Roll your own async compose & pipe functions

The functional programming inspired functions compose and pipe are awesome, but they only work with synchronous functions. I am going to show you how to write your own functions that will work with both synchronous and asynchronous functions combined, if that's your type of thing.

Cool story bro, just show me the code already!

Fine, here you go.

Async compose function

// Async compose
const compose = (…functions) => input => functions.reduceRight(
  (chain, func) => chain.then(func), Promise.resolve(input)

// Functions fn1, fn2, fn3 can be standard synchronous functions or return a Promise
const result = await compose(fn3, fn2, fn1)(input)
console.log(`Do with the ${result} as you please`)

Async pipe function

const pipe = (…functions) => input => functions.reduce(
  (chain, func) => chain.then(func), Promise.resolve(input)

// Functions fn1, fn2, fn3 can be standard synchronous functions or return a Promise
const result = await pipe(fn1, fn2, fn3)(input)
console.log(`Do with the ${result} as you please`)

Right, now what?

If you came here just to get a code snippet, there is no shame in that, feel free to add it to your project and go on with your life! Otherwise, if you're interested in knowing how it works, continue reading.

It might get a bit hairy but bare with me. If you are familiar with certain parts, just skip ahead.

These functions require Promises to be available in your application environment, whether that is the browser or server side with Node. If you are developing for the modern web (not including IE), Promises are already supported in most browsers. Back in the real world, you will probably use a polyfill or some other third-party library, like bluebird, that gives you Promise support. Odds are that if you're reading this you are probably already familiar with Promises, if not, here is a quick primer.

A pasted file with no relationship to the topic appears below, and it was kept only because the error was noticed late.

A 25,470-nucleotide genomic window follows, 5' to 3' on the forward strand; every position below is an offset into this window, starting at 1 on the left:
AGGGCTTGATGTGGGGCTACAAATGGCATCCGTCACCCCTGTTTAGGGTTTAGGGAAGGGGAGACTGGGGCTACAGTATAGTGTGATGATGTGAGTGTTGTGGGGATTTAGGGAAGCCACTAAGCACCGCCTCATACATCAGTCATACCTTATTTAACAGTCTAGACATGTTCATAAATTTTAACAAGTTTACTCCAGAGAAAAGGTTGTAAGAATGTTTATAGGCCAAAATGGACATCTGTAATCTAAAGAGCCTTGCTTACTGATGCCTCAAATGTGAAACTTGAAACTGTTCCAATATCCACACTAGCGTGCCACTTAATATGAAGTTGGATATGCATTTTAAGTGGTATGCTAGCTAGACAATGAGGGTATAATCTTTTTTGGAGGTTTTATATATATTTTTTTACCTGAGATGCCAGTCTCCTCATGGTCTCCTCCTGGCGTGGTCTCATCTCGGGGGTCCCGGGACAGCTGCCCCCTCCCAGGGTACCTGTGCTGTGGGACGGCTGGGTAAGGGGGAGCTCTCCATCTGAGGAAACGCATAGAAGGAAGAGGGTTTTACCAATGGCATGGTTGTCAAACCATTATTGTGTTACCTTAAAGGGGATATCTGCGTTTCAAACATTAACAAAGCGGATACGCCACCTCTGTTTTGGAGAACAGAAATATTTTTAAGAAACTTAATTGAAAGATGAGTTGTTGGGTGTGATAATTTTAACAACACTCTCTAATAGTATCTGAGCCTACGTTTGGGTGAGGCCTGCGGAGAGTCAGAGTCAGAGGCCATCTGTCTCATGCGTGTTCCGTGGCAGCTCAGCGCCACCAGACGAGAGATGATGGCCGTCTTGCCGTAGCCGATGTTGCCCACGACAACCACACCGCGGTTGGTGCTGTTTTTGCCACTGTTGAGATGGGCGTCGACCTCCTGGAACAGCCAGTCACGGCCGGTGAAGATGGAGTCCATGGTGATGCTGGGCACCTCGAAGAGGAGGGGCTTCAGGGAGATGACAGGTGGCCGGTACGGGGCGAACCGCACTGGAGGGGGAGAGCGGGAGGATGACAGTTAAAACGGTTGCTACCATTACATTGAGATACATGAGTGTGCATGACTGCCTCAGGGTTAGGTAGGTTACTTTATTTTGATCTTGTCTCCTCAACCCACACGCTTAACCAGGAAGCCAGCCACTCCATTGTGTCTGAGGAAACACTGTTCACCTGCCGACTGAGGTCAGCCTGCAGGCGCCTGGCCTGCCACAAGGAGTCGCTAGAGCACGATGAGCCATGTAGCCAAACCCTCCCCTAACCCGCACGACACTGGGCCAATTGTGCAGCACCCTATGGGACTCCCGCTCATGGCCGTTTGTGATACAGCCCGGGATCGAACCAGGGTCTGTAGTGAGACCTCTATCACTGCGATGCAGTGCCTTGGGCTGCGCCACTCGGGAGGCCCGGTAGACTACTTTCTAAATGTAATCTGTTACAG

Simplified Primer on Promises

A Promise is an object that represents an action that will finish at some time in the future. What that means, is that you create your Promise for an asynchronous action, like an AJAX request, and when it finishes, similar to using a success callback, you call its resolve function; if it fails, you call its reject function.

The Promise object exposes 2 functions that map to the 2 “callback” functions, namely: .then() that will be called when you resolve the promise and .catch() when you reject it.

There's loads more to Promises but if you understand that, you'll be just fine.

What's the deal with compose & pipe?

On Medium alone there are numerous articles about the intricacies of compose and pipe which does a great job at explaining it. If you're too lazy to google it right now and seeing that you are already here, I'll try and explain: composition is like Lego for grown-ups. It's a way to build something more complex by using smaller simpler units. In functional programming, compose is the mechanism that composes the smaller units (our functions) into something more complex (you guessed it, another function).

So, compose takes a list of functions and returns another function that you can call with your data. An example will clear it up:

const double = x => x * 2
const square = x => x * x
const plus3 = x => x + 3

const composedFunction = compose(

const result = composedFunction(2)
// result = 50

// 2 (plus3) => 5 (square) => 25 (double) => 50

To keep things simple, we create 3 basic functions that do simple arithmetics: double, square and plus3. Nothing special here, double takes a value and multiplies it by 2; square takes a value and multiplies it with itself, and finally, plus3 does exactly that — it takes a number and adds 3 to it.

On line 5, we use our compose method to create a new composedFunction that is build up of our 3 simpler functions. Each time this composedFunction is invoked it will apply these 3 functions to whatever value we pass to it. On line 7, we invoke our composedFunction with the value 2. To visualize what is happening here, picture this:


That is ugly, but it brings the point across.

The value 2, is passed into the plus3 function which produces 5. This result becomes the input for our square function, which in turn produces 25. Lastly, we invoke the double function with 25, which then produces 50.

This is obviously a ridiculously simple example, but the main point is to think of complex problems as the sum of a bunch of smaller problems that you can solve and compose together.

Now, imagine you have a response from an API call to retrieve a list of products, you want to map over each product and only pluck certain properties like the title, description and let's say price. Then you also want to filter out all the products that are cheaper than \$5 and lastly sort the results alphabetically.

The old you would write 3 functions: pluckProperties, getCheap and sortByTitle and do something like this: